9. On the Royal thread, I said that I felt like I didn't need to know the specifics of what this piece was supposedly about. And, even a few days later, I'm finding I still feel the same way. Perhaps I'm more forgiving of the creative urge. I tend to assume the best of the creating artist (in this case the choreographer) and try to process a work very (and perhaps too) generously. But it does raise the question for me, in reading people's various reactions to this work, if we, as audiences of the 21st century, haven't changed substantially from even a few decades earlier. Why is it so important to audiences now to know exactly what is being portrayed? Why aren't we comfortable experiencing something on a broad level and then applying our own personal interpretations? Have we become so conditioned by the specificity of TV, film, music and theater of nowadays to allow no room for a broad range of interpretations? I left my experience of Enigma Variations with the interpretation that the male protagonist had sent a son off to war and the telegram had informed him (and his family and friends) that the son was alive and safe. Why? I dunno. It's just what came to me in watching the sincerity of the performers' emotions. I'm certainly not saying that it's wrong if, as denizens of the 2000s, we expect specificity of our art, but I am wondering if this is, in fact, who we are now.
  10. Ewww, Sarah Kaufman from the Wash Post had some opinions similar to mine about Thursday's show. I totally disagree with most of her take on the mixed bill, so she's not allowed to agree with me on Thursday. anyway, on the "best Aurora" debate, I just have to say that Cojocaru is the best I've ever seen live. I never saw some of the other great names invoked perform live, so it's entirely possible that she could be the best a lot of us have ever seen -- even if she's got room to grow. Again, I am very excited to watch this already wonderful ballerina continue to mature!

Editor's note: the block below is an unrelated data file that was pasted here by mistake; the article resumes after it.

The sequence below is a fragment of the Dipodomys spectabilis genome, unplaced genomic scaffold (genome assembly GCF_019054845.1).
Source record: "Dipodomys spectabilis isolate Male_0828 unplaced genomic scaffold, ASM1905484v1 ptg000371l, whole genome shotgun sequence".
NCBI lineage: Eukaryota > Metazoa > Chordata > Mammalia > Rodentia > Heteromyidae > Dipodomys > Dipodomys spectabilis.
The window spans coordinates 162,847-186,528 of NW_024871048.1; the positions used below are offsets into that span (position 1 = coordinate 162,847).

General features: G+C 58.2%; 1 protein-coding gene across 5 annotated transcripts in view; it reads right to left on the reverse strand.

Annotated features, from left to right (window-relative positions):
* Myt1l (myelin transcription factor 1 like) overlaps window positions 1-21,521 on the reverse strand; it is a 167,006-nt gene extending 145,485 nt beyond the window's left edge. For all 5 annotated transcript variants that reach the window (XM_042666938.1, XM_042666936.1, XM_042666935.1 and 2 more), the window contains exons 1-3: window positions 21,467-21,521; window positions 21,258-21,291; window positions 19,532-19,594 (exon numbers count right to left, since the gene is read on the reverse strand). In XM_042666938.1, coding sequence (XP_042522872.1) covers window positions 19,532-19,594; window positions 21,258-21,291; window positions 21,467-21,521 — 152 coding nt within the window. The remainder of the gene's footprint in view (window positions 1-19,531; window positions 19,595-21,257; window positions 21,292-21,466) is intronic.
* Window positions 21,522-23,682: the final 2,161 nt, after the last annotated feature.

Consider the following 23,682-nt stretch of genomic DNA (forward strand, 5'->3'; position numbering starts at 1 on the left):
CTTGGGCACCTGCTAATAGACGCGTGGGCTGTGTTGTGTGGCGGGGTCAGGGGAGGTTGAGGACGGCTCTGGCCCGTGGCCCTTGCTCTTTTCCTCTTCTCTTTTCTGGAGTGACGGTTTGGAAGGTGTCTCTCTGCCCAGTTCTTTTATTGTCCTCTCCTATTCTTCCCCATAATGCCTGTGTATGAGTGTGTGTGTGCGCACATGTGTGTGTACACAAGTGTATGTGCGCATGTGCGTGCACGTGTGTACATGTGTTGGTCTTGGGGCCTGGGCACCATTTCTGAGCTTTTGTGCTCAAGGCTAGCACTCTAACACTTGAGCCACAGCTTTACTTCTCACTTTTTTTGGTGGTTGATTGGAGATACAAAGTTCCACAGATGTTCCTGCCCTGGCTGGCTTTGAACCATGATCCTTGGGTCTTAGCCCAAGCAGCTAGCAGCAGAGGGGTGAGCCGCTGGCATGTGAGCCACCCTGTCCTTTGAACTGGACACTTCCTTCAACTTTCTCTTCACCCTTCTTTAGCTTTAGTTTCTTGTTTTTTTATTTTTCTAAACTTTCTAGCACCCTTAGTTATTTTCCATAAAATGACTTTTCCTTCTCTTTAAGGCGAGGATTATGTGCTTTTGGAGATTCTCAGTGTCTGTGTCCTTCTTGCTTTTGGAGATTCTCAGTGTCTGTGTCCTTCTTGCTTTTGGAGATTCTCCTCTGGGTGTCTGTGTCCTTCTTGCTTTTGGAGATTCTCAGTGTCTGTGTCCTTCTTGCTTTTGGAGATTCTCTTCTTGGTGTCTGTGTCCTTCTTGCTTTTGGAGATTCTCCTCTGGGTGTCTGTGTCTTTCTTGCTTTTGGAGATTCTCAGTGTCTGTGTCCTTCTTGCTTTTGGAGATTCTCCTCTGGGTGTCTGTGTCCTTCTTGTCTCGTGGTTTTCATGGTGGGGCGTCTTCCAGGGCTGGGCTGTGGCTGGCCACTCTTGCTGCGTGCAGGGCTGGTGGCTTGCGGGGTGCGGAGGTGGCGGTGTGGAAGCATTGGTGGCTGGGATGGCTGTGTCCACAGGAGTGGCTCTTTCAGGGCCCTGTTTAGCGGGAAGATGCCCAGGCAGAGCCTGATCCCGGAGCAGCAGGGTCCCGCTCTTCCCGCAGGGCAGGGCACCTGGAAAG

11. OK, first of all, my daughter and I win the award for "Lengths That People Went to in Order to See Wednesday Night's Show" (though Leigh still wins the overall competition on lengths to see the RB). Picture if you will, a woman and her daughter, sitting in an airport in Columbus, Ohio, getting their 12:15 pm flight to BWI cancelled because of "bad" weather, and being told they might get on as standbys on the already full 5:10 flight. Which would get into BWI at 6:25. For a show that starts an hour away at 7:30. Well, long story short, we made it onto the 5:10 flight. Which got into BWI at 6:35. Where a cab driver, for a mere $65 plus tip, hauled to get us to Kennedy Center three minutes after La Valse started. The toughest part of that journey was the loop-de-loop around the Kennedy Center. If it weren't for two illegal U-turns, we would have first ended up in Georgetown and then second ended up in Crystal City. My daughter slipped on a skirt in the cab. I fortunately was nicely enough dressed to begin with. We dumped our luggage in the coat room, watched La Valse on the monitor outside the First Tier, and then were seated in time to watch the rest of the show. La Valse looked a little out of synch on the monitor, but otherwise an interesting whirl of activity. Loved Tanglewood. It kind of reminded me of some of Stephen Baynes's work we saw in Australia (he's the resident choreographer for AB), but it felt more fully realized. Very sensuous in an interesting way. I look forward to seeing more of Marriott's work in the future. His choreography was innovative without being precious. Enigma Variations blew me away. It's so simple yet so rich. I've never seen anything like it and it really restored my faith in the ability of dance to be set in a ye-olde time period yet feel totally timeless. (that makes sense?) I (obviously) didn't get a chance to read any of the program notes before seeing it, and when it ended, I felt like I had about three possible storylines to explain what the telegram was at the end there. Yet somehow it didn't really matter. Something had happened to this guy, people cared deeply for him, and everyone was happy when it turned out OK. And it touched me. And I think ultimately that's what Ashton was trying to say about what Elgar went through -- he triumphed because of the people in his life. The dancing was simple and beautifully done. The set design was sublime -- such visual balance and textural richness! Finally, there was MacMillan's Gloria. Another one that I still don't know the precise interpretation on, but I decided to follow my instincts on this one and use the WW1-looking hats on the guys as my cue. Ultimately it all felt very "life affirming and triumphing over the forces of evil." Not in a grandiose way. Just very simply and in a quietly moving way. The two lead men, Gary Avis and Edward Watson, impressed me very much with their energy and commitment (as well as technique). Sarah Lamb, as the lead female, was impressive but I felt like she came out on the short end of some of the more gymnastic partnering moves. Hard to tell whose fault that was. But she projected a very strong and lithe presence. Loved the lighting design, especially with the closing images. Very powerful, and when we spent the next afternoon at the Holocaust Museum, I found myself channeling a lot of this piece. Can you really ask for anything more of your art?